This full moon is also called the “worm moon” (or sap moon) in the Northern Hemisphere. The name ties into how “The ground begins to soften and earthworm casts reappear, inviting the return of robins,” according to “The Old Farmer’s Almanac.”
A full moon and the spring equinox ending up so close to each other is a special treat.
“This is the closest coincidence of a full moon with the March equinox since March 2000 — 19 years ago,” wrote EarthSky.org. “The full moon and March equinox won’t happen less than one day apart again for another 11 years, until March 2030.”
The fact that this full moon is also a supermoon makes it even more unusual. The final supermoon of the series, there won’t be another until February 2020. Typically, three to five supermoons occur in any year.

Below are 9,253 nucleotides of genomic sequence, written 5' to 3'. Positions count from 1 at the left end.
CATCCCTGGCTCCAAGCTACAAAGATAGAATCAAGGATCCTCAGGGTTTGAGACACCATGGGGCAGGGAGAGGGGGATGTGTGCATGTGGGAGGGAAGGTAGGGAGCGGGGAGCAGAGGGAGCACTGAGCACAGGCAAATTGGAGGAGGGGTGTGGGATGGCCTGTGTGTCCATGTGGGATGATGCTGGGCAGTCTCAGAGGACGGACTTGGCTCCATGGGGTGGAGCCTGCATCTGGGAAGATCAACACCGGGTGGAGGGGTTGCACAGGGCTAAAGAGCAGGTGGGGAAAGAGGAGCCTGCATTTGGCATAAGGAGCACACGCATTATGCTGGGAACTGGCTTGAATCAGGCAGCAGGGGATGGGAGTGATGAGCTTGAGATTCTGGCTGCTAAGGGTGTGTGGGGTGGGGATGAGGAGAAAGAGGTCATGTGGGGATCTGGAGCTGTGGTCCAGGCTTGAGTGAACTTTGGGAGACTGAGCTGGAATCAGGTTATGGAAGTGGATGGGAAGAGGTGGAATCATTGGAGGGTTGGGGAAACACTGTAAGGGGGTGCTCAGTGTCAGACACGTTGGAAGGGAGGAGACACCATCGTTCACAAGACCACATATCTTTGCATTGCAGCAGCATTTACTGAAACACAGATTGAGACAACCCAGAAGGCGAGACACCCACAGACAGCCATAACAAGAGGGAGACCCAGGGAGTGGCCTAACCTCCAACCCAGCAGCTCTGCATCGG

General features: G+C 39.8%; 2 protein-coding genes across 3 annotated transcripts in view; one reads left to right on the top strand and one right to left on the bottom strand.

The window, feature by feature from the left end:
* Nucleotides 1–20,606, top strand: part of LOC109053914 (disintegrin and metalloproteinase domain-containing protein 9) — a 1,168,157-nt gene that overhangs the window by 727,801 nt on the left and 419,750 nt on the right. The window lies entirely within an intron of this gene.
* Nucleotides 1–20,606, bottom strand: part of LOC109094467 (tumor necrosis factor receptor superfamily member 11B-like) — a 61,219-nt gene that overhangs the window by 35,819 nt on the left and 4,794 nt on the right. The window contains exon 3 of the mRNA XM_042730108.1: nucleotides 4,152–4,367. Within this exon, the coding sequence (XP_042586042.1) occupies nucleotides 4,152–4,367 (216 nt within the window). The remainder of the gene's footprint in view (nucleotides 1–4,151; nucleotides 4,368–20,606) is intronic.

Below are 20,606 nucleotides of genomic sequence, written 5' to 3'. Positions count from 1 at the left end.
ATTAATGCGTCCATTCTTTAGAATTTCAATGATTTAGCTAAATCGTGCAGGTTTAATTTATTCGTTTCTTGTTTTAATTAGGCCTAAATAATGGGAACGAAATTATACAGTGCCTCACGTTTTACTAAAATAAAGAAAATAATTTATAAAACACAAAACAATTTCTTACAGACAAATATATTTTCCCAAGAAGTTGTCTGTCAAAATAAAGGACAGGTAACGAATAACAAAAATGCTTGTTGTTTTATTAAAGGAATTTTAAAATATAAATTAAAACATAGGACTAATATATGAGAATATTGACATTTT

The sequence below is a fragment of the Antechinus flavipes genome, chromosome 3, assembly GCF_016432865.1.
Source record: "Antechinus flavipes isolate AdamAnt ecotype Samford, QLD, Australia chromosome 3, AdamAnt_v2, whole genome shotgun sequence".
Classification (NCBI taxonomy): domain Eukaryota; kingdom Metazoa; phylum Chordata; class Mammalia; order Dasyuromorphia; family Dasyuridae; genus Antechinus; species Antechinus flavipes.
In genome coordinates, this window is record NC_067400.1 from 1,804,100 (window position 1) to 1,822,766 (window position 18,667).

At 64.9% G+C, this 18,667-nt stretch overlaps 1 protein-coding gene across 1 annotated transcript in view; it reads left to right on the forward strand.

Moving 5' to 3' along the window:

Although a supermoon does not appear bigger than an average moon to the human eye — except when it looms near the horizon — it does tend to appear brighter. In fact, it can appear as much as 30 percent brighter than normal.
Supermoons occur when a full moon is in perigee or making its closest pass to our planet. Perigee happens because the moon’s orbit is not a perfect circle, so there are times when it is relatively close to us on Earth and other times when it is comparatively far away. Higher-than-normal tides and some coastal flooding also are frequent concerns during a perigee moon.
How and where to watch
Wednesday evening’s sky conditions support the best viewing from Texas north-northwest into Montana.
If you want to avoid the possibility of clouds interfering with your view Wednesday evening in Washington, Tuesday night’s moon is pretty close to full at 96 percent or greater illumination. Clear skies are expected.